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What is a Clause?


A clause is a unit of language made up of a syntactic and semantic predicate. Typical clauses contain a subject and a syntactic predicate that consists of a verb, any objects, and any modifiers. In English, a clause can be either a modal or a declarative sentence.

Dependent clauses

A dependent clause is a group of words that rely on the main clause for meaning. It contains a subject, verb, and predicate but cannot stand alone. It is often called a subordinate clause of a sentence.

To recognize a dependent clause, look for its signal word, usually a preposition. The dependent clause may only consist of a single word depending on the situation. If this is the case, the clause does not express a whole thought. It may contain several subordinating conjunctions and often end with a comma.

Dependent clauses also function as adjectives or adverbs. They can be either essential or non-essential to the sentence. Relative clauses introduce nouns and verbs that are not in the main sentence. Relative clauses often begin with an interrogative pronoun. The first type of dependent clause is called a noun clause and is used when the subject of a clause is a noun.

Subordinate clauses

A subordinate clause is part of a complex sentence and is sometimes referred to as a dependent or subclause. It can also be called an embedded clause. When used correctly, a subordinate clause will support the main idea of a sentence and make it more interesting. There are several types of subordinate clauses.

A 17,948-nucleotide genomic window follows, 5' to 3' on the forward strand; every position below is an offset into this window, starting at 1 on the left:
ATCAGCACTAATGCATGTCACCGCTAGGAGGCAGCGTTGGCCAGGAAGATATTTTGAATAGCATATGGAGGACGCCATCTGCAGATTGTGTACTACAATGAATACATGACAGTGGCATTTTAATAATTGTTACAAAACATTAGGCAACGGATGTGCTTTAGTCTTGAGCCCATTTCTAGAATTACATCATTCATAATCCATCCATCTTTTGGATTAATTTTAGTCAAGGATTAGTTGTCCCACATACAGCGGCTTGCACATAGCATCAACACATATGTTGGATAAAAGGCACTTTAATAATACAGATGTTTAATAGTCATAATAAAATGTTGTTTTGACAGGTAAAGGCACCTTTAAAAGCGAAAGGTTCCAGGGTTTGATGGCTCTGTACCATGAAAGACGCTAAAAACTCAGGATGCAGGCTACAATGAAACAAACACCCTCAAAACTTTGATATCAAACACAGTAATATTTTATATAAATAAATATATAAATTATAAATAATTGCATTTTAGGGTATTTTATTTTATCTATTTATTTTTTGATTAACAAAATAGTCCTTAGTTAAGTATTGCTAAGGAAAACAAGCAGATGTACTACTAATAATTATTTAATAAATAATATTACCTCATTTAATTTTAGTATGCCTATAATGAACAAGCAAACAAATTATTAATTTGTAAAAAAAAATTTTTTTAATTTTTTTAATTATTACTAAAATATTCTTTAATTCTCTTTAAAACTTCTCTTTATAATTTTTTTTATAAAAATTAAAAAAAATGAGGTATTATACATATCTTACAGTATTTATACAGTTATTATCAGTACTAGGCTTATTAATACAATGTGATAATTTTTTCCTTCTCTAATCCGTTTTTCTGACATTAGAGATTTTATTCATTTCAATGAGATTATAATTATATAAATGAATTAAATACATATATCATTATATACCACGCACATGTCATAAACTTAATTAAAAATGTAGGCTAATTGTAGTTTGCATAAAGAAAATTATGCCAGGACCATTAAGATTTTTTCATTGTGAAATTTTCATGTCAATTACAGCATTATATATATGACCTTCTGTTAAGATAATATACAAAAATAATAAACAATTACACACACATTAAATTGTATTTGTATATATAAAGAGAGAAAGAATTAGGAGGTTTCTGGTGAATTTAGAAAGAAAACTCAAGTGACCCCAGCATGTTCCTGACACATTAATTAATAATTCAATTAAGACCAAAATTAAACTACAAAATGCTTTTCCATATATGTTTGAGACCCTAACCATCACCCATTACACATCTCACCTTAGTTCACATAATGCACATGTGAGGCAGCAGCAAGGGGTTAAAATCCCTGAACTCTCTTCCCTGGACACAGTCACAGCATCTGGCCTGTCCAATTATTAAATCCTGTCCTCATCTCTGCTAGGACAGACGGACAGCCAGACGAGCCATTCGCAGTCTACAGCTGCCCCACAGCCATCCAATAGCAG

A subordinate clause begins with a subordinate conjunction or relative pronoun. Common subordination conjunctions include before, after, and even. This type of clause can be separated into multiple parts, each with its own meaning. Using a comma when a subordinate clause contains a relative pronoun is advisable.

Subordinate clauses can appear at a clause’s beginning, middle, and end. They begin with a subordinating conjunction or relative pronoun and contain a noun or a verb. They are not complete sentences, but they add information to the main clause.

Adjective clauses

Adjectives are word forms that modify a noun. They are used as grammatical devices to indicate that an argument refers to a noun. This type of word form is most often used when discussing relationships. For example, a relationship is described by an adjective that describes the person.

To make an adjective clause, the subject must agree with the noun it modifies. This noun may be a person, place, or thing. In most cases, the adjective follows the noun phrase. In this way, adjectives provide necessary information about the noun. For example, “Jacob” means “Jacob”.

In writing, adjective clauses are typically used to add information to a noun or a pronoun. They describe the subject, such as “a girl.” An adjective clause is an example of an adjective.

Relative clauses

Relative clauses are grammatical devices used to indicate that an argument refers to a specific noun. When used correctly, they can be used to support a claim and convey a subtle tone of authority. They should be used only when they are indispensable, such as when you want to make a point.

Relative clauses can also be used to provide additional information about a noun. They are typically set off from the main clause by commas. They are often placed at the end of a sentence, but they can also be used in the middle. In this way, you can add additional information to a sentence without having to change the meaning of the entire sentence.

Relative clauses usually have one main clause and two subordinate clauses. The main clause acts as an antecedent for both the relative and subordinate clauses. Relative clauses can be internally headed or externally headed.